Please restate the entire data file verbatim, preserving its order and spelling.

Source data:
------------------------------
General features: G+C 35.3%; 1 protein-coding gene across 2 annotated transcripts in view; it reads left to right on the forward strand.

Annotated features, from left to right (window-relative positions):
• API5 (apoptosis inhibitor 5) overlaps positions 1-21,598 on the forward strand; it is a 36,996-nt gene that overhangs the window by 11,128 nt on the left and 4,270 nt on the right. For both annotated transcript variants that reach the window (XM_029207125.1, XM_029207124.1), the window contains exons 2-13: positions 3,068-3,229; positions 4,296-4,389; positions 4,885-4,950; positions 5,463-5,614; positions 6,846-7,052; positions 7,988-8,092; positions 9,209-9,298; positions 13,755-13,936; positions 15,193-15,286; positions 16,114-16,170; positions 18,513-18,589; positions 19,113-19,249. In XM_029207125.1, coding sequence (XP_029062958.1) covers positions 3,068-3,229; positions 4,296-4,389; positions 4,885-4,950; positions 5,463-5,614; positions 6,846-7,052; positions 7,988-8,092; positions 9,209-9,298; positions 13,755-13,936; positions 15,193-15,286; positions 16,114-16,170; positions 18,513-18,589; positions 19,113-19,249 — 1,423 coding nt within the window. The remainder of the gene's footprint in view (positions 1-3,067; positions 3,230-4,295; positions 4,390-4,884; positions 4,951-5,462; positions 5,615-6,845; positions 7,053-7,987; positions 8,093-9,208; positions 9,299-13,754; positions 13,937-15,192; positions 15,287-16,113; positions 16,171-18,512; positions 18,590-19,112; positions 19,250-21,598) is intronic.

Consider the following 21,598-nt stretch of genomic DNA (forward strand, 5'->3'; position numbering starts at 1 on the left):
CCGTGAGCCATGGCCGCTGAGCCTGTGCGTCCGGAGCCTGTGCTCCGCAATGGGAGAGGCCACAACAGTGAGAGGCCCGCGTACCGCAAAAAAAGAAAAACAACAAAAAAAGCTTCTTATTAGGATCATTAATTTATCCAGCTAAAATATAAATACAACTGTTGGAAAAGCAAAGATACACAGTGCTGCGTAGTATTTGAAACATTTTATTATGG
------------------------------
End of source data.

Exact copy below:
General features: G+C 35.3%; 1 protein-coding gene across 2 annotated transcripts in view; it reads left to right on the forward strand.

Annotated features, from left to right (window-relative positions):
• API5 (apoptosis inhibitor 5) overlaps positions 1-21,598 on the forward strand; it is a 36,996-nt gene that overhangs the window by 11,128 nt on the left and 4,270 nt on the right. For both annotated transcript variants that reach the window (XM_029207125.1, XM_029207124.1), the window contains exons 2-13: positions 3,068-3,229; positions 4,296-4,389; positions 4,885-4,950; positions 5,463-5,614; positions 6,846-7,052; positions 7,988-8,092; positions 9,209-9,298; positions 13,755-13,936; positions 15,193-15,286; positions 16,114-16,170; positions 18,513-18,589; positions 19,113-19,249. In XM_029207125.1, coding sequence (XP_029062958.1) covers positions 3,068-3,229; positions 4,296-4,389; positions 4,885-4,950; positions 5,463-5,614; positions 6,846-7,052; positions 7,988-8,092; positions 9,209-9,298; positions 13,755-13,936; positions 15,193-15,286; positions 16,114-16,170; positions 18,513-18,589; positions 19,113-19,249 — 1,423 coding nt within the window. The remainder of the gene's footprint in view (positions 1-3,067; positions 3,230-4,295; positions 4,390-4,884; positions 4,951-5,462; positions 5,615-6,845; positions 7,053-7,987; positions 8,093-9,208; positions 9,299-13,754; positions 13,937-15,192; positions 15,287-16,113; positions 16,171-18,512; positions 18,590-19,112; positions 19,250-21,598) is intronic.

Consider the following 21,598-nt stretch of genomic DNA (forward strand, 5'->3'; position numbering starts at 1 on the left):
CCGTGAGCCATGGCCGCTGAGCCTGTGCGTCCGGAGCCTGTGCTCCGCAATGGGAGAGGCCACAACAGTGAGAGGCCCGCGTACCGCAAAAAAAGAAAAACAACAAAAAAAGCTTCTTATTAGGATCATTAATTTATCCAGCTAAAATATAAATACAACTGTTGGAAAAGCAAAGATACACAGTGCTGCGTAGTATTTGAAACATTTTATTATGG